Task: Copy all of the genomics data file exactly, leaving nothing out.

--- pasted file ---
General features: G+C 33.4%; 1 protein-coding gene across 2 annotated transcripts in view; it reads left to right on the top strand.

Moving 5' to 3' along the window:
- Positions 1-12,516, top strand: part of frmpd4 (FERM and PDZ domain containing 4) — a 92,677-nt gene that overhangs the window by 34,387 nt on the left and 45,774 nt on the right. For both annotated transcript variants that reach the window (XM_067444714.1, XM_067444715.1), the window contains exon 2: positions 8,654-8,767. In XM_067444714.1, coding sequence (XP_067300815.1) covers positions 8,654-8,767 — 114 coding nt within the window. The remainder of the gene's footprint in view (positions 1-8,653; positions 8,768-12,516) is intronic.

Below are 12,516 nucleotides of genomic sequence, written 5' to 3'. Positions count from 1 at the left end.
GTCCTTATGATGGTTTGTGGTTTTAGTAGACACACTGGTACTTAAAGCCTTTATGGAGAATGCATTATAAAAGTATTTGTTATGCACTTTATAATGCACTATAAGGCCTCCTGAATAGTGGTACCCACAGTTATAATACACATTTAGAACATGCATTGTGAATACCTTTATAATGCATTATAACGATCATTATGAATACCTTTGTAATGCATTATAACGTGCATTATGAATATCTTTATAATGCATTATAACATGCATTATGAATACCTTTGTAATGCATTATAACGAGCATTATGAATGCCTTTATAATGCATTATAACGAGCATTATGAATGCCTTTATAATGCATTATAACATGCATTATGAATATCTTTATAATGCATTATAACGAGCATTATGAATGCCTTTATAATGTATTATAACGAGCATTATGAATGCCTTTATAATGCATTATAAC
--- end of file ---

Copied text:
General features: G+C 33.4%; 1 protein-coding gene across 2 annotated transcripts in view; it reads left to right on the top strand.

Moving 5' to 3' along the window:
- Positions 1-12,516, top strand: part of frmpd4 (FERM and PDZ domain containing 4) — a 92,677-nt gene that overhangs the window by 34,387 nt on the left and 45,774 nt on the right. For both annotated transcript variants that reach the window (XM_067444714.1, XM_067444715.1), the window contains exon 2: positions 8,654-8,767. In XM_067444714.1, coding sequence (XP_067300815.1) covers positions 8,654-8,767 — 114 coding nt within the window. The remainder of the gene's footprint in view (positions 1-8,653; positions 8,768-12,516) is intronic.

Below are 12,516 nucleotides of genomic sequence, written 5' to 3'. Positions count from 1 at the left end.
GTCCTTATGATGGTTTGTGGTTTTAGTAGACACACTGGTACTTAAAGCCTTTATGGAGAATGCATTATAAAAGTATTTGTTATGCACTTTATAATGCACTATAAGGCCTCCTGAATAGTGGTACCCACAGTTATAATACACATTTAGAACATGCATTGTGAATACCTTTATAATGCATTATAACGATCATTATGAATACCTTTGTAATGCATTATAACGTGCATTATGAATATCTTTATAATGCATTATAACATGCATTATGAATACCTTTGTAATGCATTATAACGAGCATTATGAATGCCTTTATAATGCATTATAACGAGCATTATGAATGCCTTTATAATGCATTATAACATGCATTATGAATATCTTTATAATGCATTATAACGAGCATTATGAATGCCTTTATAATGTATTATAACGAGCATTATGAATGCCTTTATAATGCATTATAAC